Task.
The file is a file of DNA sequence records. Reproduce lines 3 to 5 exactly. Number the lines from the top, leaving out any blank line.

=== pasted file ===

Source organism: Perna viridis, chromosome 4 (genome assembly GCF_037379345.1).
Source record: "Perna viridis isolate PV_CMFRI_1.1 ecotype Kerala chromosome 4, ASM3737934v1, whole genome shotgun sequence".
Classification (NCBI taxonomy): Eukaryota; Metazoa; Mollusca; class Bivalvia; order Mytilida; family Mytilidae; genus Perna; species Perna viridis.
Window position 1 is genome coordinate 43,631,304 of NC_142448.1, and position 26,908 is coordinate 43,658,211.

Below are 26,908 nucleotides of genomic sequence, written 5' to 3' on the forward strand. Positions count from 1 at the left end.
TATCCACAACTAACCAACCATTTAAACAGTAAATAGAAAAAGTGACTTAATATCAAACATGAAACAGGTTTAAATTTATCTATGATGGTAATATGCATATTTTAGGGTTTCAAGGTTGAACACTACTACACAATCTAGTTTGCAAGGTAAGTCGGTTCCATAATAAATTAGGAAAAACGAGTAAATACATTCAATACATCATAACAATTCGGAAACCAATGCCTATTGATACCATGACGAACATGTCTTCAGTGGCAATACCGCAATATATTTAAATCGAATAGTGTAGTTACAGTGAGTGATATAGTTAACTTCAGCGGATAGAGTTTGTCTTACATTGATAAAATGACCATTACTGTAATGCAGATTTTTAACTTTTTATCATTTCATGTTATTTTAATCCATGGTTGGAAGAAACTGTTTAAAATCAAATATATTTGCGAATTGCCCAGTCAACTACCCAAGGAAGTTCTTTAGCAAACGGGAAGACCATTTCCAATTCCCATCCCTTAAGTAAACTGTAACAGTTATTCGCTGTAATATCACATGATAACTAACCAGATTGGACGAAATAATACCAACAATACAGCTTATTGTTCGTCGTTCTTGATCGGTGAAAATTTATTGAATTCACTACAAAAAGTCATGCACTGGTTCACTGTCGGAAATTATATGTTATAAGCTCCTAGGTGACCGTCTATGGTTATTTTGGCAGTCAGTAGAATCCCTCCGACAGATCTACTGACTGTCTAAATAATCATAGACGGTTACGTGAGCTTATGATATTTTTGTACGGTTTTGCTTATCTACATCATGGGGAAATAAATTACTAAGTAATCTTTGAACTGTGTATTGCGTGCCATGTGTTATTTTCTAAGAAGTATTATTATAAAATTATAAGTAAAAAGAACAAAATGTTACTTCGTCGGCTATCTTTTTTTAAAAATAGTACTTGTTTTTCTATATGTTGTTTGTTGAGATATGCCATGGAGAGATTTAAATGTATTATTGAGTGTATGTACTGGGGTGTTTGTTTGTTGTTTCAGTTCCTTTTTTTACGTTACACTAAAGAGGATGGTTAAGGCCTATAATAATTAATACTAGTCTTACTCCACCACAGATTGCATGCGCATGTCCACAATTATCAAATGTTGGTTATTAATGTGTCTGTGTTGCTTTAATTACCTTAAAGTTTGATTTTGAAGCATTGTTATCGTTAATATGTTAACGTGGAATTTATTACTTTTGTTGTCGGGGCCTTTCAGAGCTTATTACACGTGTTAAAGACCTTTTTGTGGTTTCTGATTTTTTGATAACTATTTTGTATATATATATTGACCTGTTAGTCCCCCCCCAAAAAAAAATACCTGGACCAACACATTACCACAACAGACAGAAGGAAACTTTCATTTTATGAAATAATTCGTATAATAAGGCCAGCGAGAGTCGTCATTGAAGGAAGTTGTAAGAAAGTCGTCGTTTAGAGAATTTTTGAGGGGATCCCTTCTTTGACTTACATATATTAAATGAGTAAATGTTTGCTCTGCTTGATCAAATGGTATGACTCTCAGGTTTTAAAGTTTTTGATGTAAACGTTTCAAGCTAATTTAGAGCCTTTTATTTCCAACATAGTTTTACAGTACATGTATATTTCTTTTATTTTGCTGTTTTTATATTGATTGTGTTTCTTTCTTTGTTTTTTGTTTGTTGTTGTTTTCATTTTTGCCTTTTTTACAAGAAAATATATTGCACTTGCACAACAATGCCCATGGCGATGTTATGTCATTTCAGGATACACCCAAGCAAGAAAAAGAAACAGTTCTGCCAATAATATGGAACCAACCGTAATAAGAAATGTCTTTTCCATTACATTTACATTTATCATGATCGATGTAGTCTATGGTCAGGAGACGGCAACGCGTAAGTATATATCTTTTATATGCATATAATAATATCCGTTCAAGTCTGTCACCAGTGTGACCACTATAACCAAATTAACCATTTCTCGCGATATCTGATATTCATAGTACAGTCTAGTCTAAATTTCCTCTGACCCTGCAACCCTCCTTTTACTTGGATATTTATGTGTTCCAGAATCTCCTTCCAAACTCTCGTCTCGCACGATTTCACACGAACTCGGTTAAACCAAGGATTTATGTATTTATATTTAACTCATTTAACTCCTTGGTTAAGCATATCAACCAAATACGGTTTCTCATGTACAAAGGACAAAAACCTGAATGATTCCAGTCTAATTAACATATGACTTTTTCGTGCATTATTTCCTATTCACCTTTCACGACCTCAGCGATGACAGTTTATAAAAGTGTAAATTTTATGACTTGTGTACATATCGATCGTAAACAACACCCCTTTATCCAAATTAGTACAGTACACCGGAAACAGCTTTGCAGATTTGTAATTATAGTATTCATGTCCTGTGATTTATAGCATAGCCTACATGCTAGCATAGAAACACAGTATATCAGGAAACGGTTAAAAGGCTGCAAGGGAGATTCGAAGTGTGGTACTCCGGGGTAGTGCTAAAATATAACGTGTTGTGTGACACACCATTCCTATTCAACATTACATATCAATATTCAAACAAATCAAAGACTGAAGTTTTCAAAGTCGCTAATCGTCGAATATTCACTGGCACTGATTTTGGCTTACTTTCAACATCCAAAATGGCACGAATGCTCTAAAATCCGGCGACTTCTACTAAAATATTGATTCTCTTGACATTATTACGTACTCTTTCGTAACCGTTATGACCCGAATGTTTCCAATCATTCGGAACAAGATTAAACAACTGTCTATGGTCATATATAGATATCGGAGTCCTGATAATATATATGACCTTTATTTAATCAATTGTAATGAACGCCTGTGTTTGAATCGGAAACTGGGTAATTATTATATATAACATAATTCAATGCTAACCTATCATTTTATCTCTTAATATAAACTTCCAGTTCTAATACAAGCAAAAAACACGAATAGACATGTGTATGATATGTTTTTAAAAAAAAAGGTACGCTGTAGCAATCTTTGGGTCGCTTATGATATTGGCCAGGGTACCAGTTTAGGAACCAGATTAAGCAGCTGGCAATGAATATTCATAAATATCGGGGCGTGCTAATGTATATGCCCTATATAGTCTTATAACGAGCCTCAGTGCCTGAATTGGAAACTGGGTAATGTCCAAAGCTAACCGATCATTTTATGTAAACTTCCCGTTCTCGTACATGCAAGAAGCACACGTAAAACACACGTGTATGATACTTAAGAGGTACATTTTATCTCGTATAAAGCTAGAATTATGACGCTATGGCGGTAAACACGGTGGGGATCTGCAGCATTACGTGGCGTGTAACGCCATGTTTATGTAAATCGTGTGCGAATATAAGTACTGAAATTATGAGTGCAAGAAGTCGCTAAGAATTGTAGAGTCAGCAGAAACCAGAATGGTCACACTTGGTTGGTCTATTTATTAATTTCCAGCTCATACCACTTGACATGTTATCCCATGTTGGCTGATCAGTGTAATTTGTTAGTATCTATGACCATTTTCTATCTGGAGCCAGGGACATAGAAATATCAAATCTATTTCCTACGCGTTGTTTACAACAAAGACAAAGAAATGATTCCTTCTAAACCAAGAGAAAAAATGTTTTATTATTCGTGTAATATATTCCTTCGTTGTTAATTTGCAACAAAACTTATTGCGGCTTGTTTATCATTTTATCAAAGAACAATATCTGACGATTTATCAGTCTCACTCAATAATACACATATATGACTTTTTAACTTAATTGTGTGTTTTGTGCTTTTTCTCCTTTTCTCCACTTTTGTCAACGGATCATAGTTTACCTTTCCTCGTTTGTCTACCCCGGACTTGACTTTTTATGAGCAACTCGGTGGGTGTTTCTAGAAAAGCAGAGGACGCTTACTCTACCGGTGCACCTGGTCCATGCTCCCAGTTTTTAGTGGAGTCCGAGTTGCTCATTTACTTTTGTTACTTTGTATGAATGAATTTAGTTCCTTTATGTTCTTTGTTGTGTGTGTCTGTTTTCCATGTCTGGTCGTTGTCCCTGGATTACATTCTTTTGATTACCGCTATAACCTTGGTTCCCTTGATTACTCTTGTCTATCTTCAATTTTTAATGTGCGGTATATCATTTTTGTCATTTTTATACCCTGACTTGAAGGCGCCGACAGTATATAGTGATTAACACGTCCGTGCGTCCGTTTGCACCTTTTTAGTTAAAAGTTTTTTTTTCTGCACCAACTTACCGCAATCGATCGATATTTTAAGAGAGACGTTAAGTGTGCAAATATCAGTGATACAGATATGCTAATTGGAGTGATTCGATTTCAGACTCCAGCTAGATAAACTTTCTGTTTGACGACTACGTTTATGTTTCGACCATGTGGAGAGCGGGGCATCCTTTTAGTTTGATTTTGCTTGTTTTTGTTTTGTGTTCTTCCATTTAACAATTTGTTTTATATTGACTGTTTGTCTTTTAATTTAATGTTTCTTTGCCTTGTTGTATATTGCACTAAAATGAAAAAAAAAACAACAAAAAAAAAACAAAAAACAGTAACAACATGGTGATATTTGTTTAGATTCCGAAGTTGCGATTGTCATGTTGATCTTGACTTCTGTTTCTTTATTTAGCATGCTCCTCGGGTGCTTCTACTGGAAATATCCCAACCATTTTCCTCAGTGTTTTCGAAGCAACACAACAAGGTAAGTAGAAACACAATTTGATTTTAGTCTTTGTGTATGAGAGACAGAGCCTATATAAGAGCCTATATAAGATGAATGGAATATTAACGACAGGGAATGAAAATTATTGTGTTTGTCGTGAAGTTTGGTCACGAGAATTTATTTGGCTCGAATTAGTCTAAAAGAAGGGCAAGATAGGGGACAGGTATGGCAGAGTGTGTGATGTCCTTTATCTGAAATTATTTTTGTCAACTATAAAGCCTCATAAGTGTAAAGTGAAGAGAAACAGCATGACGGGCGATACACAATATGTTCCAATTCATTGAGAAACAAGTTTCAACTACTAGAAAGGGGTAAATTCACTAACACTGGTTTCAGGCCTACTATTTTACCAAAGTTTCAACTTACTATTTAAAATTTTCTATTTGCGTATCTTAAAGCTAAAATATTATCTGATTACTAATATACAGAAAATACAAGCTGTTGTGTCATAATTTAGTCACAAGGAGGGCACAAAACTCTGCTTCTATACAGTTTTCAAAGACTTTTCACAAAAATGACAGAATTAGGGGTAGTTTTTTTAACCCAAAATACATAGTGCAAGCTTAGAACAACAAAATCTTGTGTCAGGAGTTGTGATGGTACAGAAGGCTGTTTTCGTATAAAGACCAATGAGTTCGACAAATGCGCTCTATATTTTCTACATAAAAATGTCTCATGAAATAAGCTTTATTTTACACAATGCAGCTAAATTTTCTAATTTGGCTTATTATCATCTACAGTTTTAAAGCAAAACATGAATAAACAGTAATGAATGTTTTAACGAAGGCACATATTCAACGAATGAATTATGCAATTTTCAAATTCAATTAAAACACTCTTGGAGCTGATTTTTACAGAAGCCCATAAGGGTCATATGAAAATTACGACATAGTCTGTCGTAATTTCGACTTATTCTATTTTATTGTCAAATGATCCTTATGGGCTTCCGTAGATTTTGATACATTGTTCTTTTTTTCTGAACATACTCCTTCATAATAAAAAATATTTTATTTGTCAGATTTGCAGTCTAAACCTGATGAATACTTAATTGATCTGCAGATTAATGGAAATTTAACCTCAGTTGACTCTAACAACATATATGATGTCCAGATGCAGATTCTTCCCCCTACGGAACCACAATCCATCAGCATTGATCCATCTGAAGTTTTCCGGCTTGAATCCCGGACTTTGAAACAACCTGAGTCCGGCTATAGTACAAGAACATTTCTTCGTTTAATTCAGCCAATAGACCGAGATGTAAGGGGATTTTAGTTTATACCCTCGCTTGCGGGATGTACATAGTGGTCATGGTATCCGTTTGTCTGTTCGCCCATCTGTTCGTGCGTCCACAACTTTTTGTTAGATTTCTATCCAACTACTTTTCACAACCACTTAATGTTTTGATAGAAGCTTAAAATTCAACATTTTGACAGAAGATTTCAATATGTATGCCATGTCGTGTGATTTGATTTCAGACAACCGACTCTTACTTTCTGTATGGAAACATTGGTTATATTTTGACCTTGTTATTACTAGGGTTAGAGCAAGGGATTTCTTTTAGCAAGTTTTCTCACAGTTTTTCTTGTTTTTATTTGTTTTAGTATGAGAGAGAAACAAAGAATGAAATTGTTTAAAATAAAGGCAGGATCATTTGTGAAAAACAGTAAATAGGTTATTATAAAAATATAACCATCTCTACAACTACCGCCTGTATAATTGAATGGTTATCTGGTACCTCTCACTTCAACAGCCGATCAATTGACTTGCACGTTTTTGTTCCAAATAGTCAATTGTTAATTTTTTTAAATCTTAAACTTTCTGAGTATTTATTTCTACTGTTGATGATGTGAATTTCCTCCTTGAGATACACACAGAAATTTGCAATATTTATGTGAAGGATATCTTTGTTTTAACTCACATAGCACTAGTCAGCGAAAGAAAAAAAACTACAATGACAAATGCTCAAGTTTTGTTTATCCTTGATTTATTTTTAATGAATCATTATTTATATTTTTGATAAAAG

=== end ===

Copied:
Classification (NCBI taxonomy): Eukaryota; Metazoa; Mollusca; class Bivalvia; order Mytilida; family Mytilidae; genus Perna; species Perna viridis.
Window position 1 is genome coordinate 43,631,304 of NC_142448.1, and position 26,908 is coordinate 43,658,211.

Below are 26,908 nucleotides of genomic sequence, written 5' to 3' on the forward strand. Positions count from 1 at the left end.